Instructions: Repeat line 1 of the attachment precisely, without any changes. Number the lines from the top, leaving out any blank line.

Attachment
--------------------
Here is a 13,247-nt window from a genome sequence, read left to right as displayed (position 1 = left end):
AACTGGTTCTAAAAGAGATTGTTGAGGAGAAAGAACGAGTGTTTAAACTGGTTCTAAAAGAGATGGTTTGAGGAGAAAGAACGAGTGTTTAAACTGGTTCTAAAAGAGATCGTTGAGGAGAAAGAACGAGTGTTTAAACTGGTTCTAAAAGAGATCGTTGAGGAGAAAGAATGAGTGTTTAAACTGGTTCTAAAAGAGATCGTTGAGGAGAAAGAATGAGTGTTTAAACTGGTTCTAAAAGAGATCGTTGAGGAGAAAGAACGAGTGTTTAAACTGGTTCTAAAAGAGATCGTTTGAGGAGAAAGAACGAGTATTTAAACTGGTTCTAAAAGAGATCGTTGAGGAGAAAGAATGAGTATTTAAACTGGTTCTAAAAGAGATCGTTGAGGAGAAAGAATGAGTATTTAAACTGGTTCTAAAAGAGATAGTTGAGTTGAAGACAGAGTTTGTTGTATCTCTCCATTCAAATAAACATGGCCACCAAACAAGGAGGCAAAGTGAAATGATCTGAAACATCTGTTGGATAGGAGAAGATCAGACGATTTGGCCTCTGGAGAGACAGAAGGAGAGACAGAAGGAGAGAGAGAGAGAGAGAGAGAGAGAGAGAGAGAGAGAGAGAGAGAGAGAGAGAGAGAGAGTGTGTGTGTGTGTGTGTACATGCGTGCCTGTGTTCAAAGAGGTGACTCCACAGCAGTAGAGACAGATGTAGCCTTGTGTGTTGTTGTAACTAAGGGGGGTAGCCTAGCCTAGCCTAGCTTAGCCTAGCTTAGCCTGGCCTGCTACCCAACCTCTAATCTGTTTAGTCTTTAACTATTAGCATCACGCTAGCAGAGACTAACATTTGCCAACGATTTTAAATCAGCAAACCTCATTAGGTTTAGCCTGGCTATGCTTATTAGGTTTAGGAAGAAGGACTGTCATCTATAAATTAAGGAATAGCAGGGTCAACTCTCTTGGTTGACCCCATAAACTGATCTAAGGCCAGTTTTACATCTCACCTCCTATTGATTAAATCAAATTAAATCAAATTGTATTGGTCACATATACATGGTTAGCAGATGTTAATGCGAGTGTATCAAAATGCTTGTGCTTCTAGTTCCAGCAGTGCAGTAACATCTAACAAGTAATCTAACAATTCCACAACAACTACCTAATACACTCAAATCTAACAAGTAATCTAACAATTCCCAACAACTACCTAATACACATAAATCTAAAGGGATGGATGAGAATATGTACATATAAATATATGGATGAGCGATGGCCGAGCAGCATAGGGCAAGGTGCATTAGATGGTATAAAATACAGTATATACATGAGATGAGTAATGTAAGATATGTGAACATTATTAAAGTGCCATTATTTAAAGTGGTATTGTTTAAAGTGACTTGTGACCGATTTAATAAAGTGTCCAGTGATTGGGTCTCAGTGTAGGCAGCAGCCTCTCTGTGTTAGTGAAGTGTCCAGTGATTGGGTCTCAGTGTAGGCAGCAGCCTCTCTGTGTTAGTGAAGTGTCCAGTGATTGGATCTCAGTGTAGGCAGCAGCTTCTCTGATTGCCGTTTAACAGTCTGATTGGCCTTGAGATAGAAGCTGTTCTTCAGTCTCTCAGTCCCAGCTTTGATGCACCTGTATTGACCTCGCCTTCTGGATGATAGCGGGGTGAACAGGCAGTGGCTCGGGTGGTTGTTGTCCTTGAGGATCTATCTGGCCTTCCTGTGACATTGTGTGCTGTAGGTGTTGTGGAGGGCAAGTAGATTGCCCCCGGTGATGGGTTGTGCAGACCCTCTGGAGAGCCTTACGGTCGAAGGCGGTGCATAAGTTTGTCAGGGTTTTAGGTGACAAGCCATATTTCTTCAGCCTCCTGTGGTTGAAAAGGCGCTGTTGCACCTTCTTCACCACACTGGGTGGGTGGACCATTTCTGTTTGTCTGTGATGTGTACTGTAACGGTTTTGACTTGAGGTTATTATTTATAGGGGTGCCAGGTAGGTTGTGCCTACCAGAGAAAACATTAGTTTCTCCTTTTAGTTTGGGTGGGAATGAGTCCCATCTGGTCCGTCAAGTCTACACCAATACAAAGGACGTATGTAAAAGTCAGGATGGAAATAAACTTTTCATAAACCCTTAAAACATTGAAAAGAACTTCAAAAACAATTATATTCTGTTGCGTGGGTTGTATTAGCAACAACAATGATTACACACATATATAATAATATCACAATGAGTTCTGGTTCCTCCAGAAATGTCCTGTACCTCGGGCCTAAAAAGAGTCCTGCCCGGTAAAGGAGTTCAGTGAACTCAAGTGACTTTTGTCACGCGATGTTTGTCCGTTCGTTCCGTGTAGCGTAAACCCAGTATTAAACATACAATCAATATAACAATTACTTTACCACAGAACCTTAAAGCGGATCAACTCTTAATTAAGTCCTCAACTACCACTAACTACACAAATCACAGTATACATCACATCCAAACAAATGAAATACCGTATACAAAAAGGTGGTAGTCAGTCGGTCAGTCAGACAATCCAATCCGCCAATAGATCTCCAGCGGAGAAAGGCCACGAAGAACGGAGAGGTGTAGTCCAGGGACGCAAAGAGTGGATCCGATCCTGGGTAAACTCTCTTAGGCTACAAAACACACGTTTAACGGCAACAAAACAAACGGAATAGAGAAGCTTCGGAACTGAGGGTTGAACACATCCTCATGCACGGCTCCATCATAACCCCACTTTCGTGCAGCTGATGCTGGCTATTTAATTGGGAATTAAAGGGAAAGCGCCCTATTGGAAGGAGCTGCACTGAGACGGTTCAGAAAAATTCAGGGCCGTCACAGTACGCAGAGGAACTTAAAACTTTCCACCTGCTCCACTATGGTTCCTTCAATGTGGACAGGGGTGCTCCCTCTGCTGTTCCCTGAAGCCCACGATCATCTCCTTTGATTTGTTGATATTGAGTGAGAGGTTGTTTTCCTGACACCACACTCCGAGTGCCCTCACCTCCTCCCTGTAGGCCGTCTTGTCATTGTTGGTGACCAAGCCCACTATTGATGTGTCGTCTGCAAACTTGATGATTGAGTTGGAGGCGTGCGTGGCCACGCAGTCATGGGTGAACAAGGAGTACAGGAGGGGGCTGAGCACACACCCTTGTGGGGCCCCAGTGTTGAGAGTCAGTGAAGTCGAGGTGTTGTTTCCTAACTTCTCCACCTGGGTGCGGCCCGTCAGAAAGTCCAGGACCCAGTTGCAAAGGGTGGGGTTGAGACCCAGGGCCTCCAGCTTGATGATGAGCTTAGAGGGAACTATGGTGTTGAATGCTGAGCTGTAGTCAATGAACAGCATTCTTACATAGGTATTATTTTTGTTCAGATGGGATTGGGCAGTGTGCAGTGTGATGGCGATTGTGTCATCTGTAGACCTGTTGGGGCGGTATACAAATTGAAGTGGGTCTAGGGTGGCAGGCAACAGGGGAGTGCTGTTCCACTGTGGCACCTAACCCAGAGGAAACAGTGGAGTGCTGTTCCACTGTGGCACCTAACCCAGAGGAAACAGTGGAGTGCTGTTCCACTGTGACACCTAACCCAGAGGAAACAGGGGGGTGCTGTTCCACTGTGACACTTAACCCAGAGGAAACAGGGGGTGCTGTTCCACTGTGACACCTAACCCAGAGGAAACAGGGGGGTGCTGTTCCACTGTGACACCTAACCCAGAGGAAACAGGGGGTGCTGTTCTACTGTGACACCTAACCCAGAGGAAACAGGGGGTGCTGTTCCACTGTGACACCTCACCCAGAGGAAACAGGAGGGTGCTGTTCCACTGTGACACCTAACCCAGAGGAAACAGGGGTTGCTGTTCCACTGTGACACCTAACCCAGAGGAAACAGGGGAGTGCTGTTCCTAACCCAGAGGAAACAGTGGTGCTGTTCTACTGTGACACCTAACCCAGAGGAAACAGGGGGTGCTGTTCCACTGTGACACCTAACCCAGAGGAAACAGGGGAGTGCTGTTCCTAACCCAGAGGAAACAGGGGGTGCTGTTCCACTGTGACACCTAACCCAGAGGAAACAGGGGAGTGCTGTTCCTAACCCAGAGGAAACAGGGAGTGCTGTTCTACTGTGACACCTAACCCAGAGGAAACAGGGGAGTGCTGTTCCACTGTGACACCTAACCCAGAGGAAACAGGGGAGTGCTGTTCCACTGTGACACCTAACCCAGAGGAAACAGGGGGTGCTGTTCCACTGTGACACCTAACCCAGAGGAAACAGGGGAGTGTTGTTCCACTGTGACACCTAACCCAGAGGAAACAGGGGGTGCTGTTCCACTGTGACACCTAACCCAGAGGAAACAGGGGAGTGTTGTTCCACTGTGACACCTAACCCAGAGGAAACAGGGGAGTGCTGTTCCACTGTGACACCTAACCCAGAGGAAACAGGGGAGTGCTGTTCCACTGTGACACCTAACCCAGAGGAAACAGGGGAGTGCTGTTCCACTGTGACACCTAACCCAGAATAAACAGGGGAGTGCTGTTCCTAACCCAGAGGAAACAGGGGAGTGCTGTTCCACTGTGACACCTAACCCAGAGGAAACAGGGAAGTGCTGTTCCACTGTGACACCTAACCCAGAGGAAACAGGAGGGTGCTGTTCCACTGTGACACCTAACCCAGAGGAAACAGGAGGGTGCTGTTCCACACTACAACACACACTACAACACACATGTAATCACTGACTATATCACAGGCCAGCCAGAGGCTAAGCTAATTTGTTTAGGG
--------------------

Here is a 13,247-nt window from a genome sequence, read left to right as displayed (position 1 = left end):